"After being stripped of everything, all these kids had left was pride - a pride that was distorted, maimed, twisted, and turned against them, a defiant pride that did not allow them to admit that they were human beings and had been hurt." - Baca, p. 21

It has taken me a while to write this review because the information in this memoir is so raw and disturbing that I had to remove myself from it in order to wrap my mind around what I thought. To be honest, I still don't know how to express in words how this book affected me. I'd heard of Jimmy Santiago Baca; I even used some of his poetry in my classes to engage relunctant readers by explaining that he was illiterate until he was 22 years old, taught himself how to read and write in prison, and look at him now! Wow, was I grossly superficial about this man.

Jimmay Santiago Baca is lucky to be alive. This memoir tells a sad tale of a little boy abandoned by both parents when he was five. The circumstances behind this abandonment would haunt him throughout his entire life.

His parents were poor hispanic teenagers who found themselves married and parents by time they were 16. During the next few years, they were plagued with alcoholism and domestic abuse. As a result, Jimmy's father went from job-to-job, drinking his paychecks away while his mother, who could pass for white, found a "reliable" white man, Richard, to take her in. The only condition was that she couldn't bring her "too Hispanic looking" children into the agreement. As a result, she readily dropped her children off with their grandparents and walked away without a backward glance. Heartbroken, Jimmy's father spent his time searching for his wife, and dulling the pain with alcohol until the day he died.

Jimmy admits that he was no angel. Throughout the memoir, he accepts responsibility for his actions with stark honesty that is rarely offered. He tells of the night that the FBI raided the house during a narc drug deal, the brutal tactics that law officials used to obtain "confessions," the corruption of the FBI and judicial system, and the psychological and physical rape of mens' minds, bodies, and souls in prison.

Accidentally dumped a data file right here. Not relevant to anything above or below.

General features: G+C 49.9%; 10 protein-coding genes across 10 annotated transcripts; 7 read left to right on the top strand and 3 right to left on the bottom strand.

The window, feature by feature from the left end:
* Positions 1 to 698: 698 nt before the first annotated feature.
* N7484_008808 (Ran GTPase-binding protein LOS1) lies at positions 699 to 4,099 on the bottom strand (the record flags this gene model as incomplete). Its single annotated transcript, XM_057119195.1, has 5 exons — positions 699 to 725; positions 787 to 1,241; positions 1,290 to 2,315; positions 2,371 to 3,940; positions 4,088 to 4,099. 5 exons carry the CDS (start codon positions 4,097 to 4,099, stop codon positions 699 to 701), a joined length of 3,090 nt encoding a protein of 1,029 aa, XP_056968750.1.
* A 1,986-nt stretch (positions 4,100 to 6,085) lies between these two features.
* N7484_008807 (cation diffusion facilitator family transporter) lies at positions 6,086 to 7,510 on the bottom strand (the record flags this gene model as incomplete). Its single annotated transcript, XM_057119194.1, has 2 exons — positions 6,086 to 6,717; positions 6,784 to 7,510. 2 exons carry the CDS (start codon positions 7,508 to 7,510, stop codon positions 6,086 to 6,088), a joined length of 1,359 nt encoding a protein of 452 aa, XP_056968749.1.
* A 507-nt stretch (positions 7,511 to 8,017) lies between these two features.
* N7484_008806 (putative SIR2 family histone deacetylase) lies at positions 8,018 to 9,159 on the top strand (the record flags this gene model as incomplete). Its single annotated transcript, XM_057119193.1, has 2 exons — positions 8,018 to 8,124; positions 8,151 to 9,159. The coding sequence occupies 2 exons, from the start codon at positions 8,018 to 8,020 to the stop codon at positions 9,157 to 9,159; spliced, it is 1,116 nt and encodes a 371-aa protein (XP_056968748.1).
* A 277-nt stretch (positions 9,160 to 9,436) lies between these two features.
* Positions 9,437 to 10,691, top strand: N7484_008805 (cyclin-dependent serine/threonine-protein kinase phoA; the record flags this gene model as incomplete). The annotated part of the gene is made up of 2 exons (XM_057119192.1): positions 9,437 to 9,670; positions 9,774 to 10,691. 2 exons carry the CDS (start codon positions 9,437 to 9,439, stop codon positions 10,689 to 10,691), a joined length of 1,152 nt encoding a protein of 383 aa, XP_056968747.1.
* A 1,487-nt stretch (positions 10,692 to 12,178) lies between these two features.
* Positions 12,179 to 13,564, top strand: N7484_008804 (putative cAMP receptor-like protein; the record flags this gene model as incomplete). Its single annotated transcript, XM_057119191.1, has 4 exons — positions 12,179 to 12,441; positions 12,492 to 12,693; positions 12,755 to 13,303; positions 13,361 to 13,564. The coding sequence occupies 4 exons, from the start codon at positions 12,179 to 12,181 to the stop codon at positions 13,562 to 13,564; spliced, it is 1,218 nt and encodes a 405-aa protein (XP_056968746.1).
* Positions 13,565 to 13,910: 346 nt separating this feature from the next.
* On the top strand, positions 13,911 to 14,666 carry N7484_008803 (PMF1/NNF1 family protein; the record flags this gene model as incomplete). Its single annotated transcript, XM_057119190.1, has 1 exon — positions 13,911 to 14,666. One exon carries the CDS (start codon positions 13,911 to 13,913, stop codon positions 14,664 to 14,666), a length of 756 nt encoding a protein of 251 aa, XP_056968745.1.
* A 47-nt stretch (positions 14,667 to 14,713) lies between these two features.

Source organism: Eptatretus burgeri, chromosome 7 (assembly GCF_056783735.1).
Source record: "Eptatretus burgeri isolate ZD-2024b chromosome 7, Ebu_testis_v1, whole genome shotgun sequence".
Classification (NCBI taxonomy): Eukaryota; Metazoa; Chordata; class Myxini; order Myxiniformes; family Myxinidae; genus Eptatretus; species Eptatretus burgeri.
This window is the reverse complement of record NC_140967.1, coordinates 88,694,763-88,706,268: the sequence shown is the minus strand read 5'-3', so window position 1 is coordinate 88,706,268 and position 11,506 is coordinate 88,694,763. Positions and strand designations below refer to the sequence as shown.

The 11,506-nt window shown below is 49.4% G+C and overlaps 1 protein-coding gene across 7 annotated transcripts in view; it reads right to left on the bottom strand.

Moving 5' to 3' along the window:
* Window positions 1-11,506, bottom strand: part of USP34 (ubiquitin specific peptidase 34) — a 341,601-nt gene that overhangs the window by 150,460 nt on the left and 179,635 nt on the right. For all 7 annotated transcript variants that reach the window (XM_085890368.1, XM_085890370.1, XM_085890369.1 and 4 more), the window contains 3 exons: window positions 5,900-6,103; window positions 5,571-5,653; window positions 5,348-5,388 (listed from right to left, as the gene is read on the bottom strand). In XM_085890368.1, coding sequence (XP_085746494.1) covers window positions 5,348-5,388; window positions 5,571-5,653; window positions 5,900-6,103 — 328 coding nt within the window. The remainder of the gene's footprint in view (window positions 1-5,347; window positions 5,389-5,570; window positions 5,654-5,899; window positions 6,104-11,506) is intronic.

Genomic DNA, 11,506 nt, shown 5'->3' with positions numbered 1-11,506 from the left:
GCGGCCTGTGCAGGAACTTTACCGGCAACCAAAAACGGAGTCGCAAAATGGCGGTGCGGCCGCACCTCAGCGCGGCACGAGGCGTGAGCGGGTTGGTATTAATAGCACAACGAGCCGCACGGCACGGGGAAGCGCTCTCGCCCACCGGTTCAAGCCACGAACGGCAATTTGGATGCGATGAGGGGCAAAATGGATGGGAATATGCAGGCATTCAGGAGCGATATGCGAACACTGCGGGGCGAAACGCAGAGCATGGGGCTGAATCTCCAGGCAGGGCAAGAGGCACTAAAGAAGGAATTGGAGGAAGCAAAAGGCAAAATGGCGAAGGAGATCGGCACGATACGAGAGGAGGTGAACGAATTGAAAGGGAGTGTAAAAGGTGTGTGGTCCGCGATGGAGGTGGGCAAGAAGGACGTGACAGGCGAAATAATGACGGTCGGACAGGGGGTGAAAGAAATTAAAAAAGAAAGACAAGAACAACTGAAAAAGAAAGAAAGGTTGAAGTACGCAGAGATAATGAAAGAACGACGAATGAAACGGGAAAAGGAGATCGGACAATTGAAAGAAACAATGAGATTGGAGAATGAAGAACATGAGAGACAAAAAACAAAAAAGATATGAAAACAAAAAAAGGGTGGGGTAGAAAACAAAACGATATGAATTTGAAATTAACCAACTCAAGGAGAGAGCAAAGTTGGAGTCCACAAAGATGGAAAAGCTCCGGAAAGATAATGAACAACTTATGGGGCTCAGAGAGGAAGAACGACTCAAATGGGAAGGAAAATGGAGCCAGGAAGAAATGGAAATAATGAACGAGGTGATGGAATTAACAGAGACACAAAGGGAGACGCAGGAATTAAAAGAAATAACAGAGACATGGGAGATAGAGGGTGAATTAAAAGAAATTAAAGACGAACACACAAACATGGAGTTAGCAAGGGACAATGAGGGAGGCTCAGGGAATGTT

This is not an easy read, and I would suggest it be limited to mature readers. I don't say this because of the content. I say this because this book needs to be taken seriously, and I don't think someone who is immature can fully grasp its implications.

I love this book. There were times that it became too emotional to read, but I think that that's a good thing. Jimmy Santiago Baca shows society that, despite the scars, he survived.

"I'm fighting, man, 'cause I'm trying to stay as close to human as I can. I don't want to become a monster." - Roy, p. 33.

This book compiles interviews with men who were sentenced to Death Row as young at fourteen. Most of the inmates accept responsibility for their actions, but they want people to know that they aren't the same people they were when they committed the murders.

Research has shown that teens do not develop the right temporal lobe (the part of the brain that recognizes consequences to certain actions) until their twenties; therefore, to sentence a teen to Death Row with no hope of rehabilitation is called into question. Should a person be defined by one act?

For those who think that prison is a resort where prisoners get to eat and sleep on the taxpayer's dime, they need to read these interviews because the picture is grim, at best. These inmates fight for their lives everyday. Everyday they face violence, murder, gang rapes, and humiliation. The sad part? No one cares.

If we continue to practice "an eye for an eye," don't we just end up with a lot of blind people?